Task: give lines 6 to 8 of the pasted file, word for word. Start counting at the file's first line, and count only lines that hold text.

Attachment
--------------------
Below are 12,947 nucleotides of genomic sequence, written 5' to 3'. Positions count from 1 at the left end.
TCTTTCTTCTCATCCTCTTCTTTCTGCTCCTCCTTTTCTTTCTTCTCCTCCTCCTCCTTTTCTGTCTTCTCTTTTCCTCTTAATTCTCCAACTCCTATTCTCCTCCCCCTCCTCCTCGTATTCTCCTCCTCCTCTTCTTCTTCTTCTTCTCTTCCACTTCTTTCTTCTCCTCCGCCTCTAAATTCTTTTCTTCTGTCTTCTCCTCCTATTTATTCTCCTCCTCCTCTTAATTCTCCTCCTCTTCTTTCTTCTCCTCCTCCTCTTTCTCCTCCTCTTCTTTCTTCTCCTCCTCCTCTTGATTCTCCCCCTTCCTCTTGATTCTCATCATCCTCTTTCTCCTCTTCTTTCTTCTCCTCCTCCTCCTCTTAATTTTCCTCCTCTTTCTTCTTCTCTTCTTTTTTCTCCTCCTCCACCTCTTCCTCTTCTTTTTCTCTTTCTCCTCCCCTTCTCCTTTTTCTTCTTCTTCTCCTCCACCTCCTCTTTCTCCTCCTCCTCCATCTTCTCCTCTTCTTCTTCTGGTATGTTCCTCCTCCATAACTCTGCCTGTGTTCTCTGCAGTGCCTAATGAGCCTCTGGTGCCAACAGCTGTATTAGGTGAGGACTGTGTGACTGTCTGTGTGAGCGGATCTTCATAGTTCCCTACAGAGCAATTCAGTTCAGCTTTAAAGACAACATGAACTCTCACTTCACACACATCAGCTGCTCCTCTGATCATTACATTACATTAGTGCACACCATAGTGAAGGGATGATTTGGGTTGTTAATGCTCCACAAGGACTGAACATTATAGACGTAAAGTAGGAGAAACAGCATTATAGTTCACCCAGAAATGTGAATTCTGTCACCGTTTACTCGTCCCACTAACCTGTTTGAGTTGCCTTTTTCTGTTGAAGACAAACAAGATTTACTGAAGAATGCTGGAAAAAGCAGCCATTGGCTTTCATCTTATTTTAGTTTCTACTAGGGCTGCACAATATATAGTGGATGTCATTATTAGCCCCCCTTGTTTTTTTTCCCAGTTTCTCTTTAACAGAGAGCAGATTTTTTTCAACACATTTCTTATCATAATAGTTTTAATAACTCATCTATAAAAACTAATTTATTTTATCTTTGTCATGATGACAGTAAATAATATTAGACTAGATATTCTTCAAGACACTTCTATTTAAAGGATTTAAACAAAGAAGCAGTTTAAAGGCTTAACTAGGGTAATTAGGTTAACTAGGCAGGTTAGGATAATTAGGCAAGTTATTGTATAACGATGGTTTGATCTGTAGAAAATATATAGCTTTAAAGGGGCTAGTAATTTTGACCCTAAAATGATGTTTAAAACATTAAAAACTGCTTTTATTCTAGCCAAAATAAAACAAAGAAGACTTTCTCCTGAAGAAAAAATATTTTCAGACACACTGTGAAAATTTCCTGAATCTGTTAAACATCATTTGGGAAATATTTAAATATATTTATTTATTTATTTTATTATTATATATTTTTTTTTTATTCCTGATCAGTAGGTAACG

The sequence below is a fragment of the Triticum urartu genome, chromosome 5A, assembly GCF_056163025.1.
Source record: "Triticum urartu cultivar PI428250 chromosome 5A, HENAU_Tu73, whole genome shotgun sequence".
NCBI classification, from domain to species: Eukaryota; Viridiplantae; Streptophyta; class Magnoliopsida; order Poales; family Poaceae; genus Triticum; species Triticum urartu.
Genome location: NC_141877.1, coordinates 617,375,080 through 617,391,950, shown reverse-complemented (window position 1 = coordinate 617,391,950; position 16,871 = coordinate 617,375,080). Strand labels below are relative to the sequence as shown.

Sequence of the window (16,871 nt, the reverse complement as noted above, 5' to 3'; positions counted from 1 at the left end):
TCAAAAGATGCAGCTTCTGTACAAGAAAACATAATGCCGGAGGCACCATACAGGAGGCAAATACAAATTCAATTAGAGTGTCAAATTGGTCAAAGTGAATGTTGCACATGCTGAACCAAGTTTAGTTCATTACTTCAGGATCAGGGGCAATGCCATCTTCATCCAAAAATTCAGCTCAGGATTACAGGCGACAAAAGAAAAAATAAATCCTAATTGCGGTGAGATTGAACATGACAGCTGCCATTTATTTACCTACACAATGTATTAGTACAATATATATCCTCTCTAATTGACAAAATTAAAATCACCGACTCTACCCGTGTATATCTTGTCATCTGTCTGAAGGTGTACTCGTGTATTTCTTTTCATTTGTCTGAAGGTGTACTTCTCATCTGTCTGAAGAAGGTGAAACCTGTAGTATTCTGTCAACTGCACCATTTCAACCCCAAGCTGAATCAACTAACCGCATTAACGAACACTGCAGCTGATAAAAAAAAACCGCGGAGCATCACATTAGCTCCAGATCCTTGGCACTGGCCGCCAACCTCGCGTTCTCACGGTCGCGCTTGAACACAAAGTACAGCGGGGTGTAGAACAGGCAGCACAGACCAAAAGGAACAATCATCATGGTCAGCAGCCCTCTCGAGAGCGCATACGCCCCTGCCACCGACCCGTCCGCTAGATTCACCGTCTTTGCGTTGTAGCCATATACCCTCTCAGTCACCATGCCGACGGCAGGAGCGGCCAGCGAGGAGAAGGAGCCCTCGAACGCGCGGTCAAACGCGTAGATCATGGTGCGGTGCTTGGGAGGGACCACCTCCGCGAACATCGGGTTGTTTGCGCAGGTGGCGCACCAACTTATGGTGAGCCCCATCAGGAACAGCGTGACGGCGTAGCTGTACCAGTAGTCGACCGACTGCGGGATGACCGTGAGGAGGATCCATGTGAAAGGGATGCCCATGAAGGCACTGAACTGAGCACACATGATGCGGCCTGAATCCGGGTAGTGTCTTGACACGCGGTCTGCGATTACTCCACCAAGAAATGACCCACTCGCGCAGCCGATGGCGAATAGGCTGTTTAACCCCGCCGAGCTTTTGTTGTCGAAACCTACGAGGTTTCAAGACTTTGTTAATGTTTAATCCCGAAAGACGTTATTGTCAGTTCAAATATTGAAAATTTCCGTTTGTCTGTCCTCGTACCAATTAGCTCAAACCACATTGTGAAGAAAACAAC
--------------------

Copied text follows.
Genome location: NC_141877.1, coordinates 617,375,080 through 617,391,950, shown reverse-complemented (window position 1 = coordinate 617,391,950; position 16,871 = coordinate 617,375,080). Strand labels below are relative to the sequence as shown.

Sequence of the window (16,871 nt, the reverse complement as noted above, 5' to 3'; positions counted from 1 at the left end):
TCAAAAGATGCAGCTTCTGTACAAGAAAACATAATGCCGGAGGCACCATACAGGAGGCAAATACAAATTCAATTAGAGTGTCAAATTGGTCAAAGTGAATGTTGCACATGCTGAACCAAGTTTAGTTCATTACTTCAGGATCAGGGGCAATGCCATCTTCATCCAAAAATTCAGCTCAGGATTACAGGCGACAAAAGAAAAAATAAATCCTAATTGCGGTGAGATTGAACATGACAGCTGCCATTTATTTACCTACACAATGTATTAGTACAATATATATCCTCTCTAATTGACAAAATTAAAATCACCGACTCTACCCGTGTATATCTTGTCATCTGTCTGAAGGTGTACTCGTGTATTTCTTTTCATTTGTCTGAAGGTGTACTTCTCATCTGTCTGAAGAAGGTGAAACCTGTAGTATTCTGTCAACTGCACCATTTCAACCCCAAGCTGAATCAACTAACCGCATTAACGAACACTGCAGCTGATAAAAAAAAACCGCGGAGCATCACATTAGCTCCAGATCCTTGGCACTGGCCGCCAACCTCGCGTTCTCACGGTCGCGCTTGAACACAAAGTACAGCGGGGTGTAGAACAGGCAGCACAGACCAAAAGGAACAATCATCATGGTCAGCAGCCCTCTCGAGAGCGCATACGCCCCTGCCACCGACCCGTCCGCTAGATTCACCGTCTTTGCGTTGTAGCCATATACCCTCTCAGTCACCATGCCGACGGCAGGAGCGGCCAGCGAGGAGAAGGAGCCCTCGAACGCGCGGTCAAACGCGTAGATCATGGTGCGGTGCTTGGGAGGGACCACCTCCGCGAACATCGGGTTGTTTGCGCAGGTGGCGCACCAACTTATGGTGAGCCCCATCAGGAACAGCGTGACGGCGTAGCTGTACCAGTAGTCGACCGACTGCGGGATGACCGTGAGGAGGATCCATGTGAAAGGGATGCCCATGAAGGCACTGAACTGAGCACACATGATGCGGCCTGAATCCGGGTAGTGTCTTGACACGCGGTCTGCGATTACTCCACCAAGAAATGACCCACTCGCGCAGCCGATGGCGAATAGGCTGTTTAACCCCGCCGAGCTTTTGTTGTCGAAACCTACGAGGTTTCAAGACTTTGTTAATGTTTAATCCCGAAAGACGTTATTGTCAGTTCAAATATTGAAAATTTCCGTTTGTCTGTCCTCGTACCAATTAGCTCAAACCACATTGTGAAGAAAACAAC